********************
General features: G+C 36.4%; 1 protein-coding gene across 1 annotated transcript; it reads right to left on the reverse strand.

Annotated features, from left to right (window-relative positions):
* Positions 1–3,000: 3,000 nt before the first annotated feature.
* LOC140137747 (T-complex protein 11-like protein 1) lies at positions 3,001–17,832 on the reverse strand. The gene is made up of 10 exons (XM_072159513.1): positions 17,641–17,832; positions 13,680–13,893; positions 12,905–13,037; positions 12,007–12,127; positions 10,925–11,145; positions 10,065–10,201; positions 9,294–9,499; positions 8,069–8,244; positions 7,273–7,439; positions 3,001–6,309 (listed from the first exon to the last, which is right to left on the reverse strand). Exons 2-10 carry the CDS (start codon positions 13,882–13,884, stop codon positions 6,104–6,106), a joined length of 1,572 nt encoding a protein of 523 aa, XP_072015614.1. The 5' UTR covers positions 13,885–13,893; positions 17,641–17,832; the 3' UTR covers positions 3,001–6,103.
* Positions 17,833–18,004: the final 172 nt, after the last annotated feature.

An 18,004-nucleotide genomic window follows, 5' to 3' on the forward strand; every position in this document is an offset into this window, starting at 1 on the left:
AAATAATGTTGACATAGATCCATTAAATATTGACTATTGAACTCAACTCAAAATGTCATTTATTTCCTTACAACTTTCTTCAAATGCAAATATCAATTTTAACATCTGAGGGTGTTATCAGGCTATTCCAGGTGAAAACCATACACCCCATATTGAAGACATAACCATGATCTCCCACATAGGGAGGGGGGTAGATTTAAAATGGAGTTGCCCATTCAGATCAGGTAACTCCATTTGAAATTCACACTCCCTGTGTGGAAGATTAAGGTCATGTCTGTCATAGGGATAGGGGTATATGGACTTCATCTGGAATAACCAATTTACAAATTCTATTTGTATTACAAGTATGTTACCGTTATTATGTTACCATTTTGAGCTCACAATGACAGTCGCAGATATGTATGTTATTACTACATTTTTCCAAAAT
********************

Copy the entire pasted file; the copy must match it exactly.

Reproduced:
General features: G+C 36.4%; 1 protein-coding gene across 1 annotated transcript; it reads right to left on the reverse strand.

Annotated features, from left to right (window-relative positions):
* Positions 1–3,000: 3,000 nt before the first annotated feature.
* LOC140137747 (T-complex protein 11-like protein 1) lies at positions 3,001–17,832 on the reverse strand. The gene is made up of 10 exons (XM_072159513.1): positions 17,641–17,832; positions 13,680–13,893; positions 12,905–13,037; positions 12,007–12,127; positions 10,925–11,145; positions 10,065–10,201; positions 9,294–9,499; positions 8,069–8,244; positions 7,273–7,439; positions 3,001–6,309 (listed from the first exon to the last, which is right to left on the reverse strand). Exons 2-10 carry the CDS (start codon positions 13,882–13,884, stop codon positions 6,104–6,106), a joined length of 1,572 nt encoding a protein of 523 aa, XP_072015614.1. The 5' UTR covers positions 13,885–13,893; positions 17,641–17,832; the 3' UTR covers positions 3,001–6,103.
* Positions 17,833–18,004: the final 172 nt, after the last annotated feature.

An 18,004-nucleotide genomic window follows, 5' to 3' on the forward strand; every position in this document is an offset into this window, starting at 1 on the left:
AAATAATGTTGACATAGATCCATTAAATATTGACTATTGAACTCAACTCAAAATGTCATTTATTTCCTTACAACTTTCTTCAAATGCAAATATCAATTTTAACATCTGAGGGTGTTATCAGGCTATTCCAGGTGAAAACCATACACCCCATATTGAAGACATAACCATGATCTCCCACATAGGGAGGGGGGTAGATTTAAAATGGAGTTGCCCATTCAGATCAGGTAACTCCATTTGAAATTCACACTCCCTGTGTGGAAGATTAAGGTCATGTCTGTCATAGGGATAGGGGTATATGGACTTCATCTGGAATAACCAATTTACAAATTCTATTTGTATTACAAGTATGTTACCGTTATTATGTTACCATTTTGAGCTCACAATGACAGTCGCAGATATGTATGTTATTACTACATTTTTCCAAAAT